“Protect the Consumer” – From What?

Today’s Consumers: Victims or Actors?

In statutes, orders, and conversations, “regulating utilities” and “protecting consumers” are phrases joined at the hip, often offered as synonyms. I have equated “regulating utilities” instead with “inducing performance.” Regulators can define the desired performance and condition utility-sought approvals on that performance. They can embed performance in commission organization and processes, by framing regulatory proceedings as performance inquiries and regulatory opinions as performance assessments. See “Utility Performance: Will We Know It When We See It?”.

If “regulating utilities” means “inducing performance,” what do we mean by “protecting consumers”? Protecting them from what?

If the purpose of regulation is performance, then regulation protects consumers from poor performance—price gouging, false advertising, suboptimal service, and voicemail hell. We introduce regulation when markets fail—when seller misbehavior draws no consequences because customers are captive.

This traditional view of consumer protection has two limitations. First, it is incomplete. Customers remain captive to many other forces that drive up costs or impair services, such as inflation, weather, and inefficiencies in input markets for fuel, concrete, and construction services. Second, it leaves customers exposed to the costs arising from their own inefficient behaviors—and those of their neighbors. A small but common example: In my county, a resident can forbid the utility from cutting down trees on his property, even if that tree’s collapse could cause outages elsewhere.

Traditional consumer protection thus seems to view customers as victims and innocents. This traditional view deserves a second look. Consumers are not merely captives to be protected; they are also actors to be empowered and influenced—empowered to avoid becoming captive, and influenced to own their actions. By creating choices, by educating consumers on those choices, and by assigning consumers the consequences of their choices, regulators can improve the performance of consumers and utilities alike.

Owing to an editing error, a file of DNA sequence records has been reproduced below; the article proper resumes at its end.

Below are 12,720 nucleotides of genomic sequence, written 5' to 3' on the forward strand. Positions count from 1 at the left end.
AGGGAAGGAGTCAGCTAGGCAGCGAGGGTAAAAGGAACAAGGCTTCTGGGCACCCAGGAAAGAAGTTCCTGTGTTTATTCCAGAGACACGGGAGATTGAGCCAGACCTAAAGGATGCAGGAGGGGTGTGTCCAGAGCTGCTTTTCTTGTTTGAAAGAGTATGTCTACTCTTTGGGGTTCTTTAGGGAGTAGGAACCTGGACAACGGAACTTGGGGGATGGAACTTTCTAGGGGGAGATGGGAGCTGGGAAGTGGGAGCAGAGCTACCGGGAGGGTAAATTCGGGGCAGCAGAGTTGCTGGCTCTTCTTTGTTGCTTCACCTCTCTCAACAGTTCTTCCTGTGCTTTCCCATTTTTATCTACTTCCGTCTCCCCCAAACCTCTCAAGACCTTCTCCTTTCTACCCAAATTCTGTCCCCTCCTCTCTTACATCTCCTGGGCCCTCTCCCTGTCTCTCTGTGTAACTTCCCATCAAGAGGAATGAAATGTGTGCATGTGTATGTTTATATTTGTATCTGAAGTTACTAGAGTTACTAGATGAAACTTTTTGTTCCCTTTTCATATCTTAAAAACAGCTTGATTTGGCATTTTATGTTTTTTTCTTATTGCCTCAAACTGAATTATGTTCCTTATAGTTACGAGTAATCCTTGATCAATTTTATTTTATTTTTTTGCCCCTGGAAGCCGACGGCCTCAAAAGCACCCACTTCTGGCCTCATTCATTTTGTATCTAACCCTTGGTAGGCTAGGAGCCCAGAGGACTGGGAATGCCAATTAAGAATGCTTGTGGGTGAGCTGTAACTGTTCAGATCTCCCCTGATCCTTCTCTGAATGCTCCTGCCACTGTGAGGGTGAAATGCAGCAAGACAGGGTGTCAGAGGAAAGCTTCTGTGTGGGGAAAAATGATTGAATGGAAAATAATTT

Today’s Consumer Education: Empowerment and Responsibility

Traditional consumer protection produced traditional consumer education: how to read a meter, interpret a bill, light a pilot light, report an outage. This approach was rooted in an industry structure where the seller was a monopoly and the customer a captive, where energy consumption was an unconditional right (provided the customer paid her utility bills). The consumer was a ward to be protected, consumption an act to be encouraged.

Things are different now. With retail competition (telephone in all states, gas and electricity in some), the customer has choices. With global pollution, consumption causes externalities. Customers are not merely wards to be protected; they are also actors to be empowered and influenced. Price increases prompt protests, but not every protest stems from abuse. There is no avoiding the price increases necessary to wean us from fossil fuels, to spread broadband, and to modernize our water and gas pipelines. The educated person is not only a consumer with rights but also a citizen with responsibilities. Consumer education must reflect these facts.

To transmit these multiple messages, and cause consumers to absorb them, will require education on six themes:

It’s our turn to help:  We owe today’s infrastructure to yesterday’s consumers. Now it’s our turn to contribute for tomorrow’s consumers. Responsibility does not skip generations.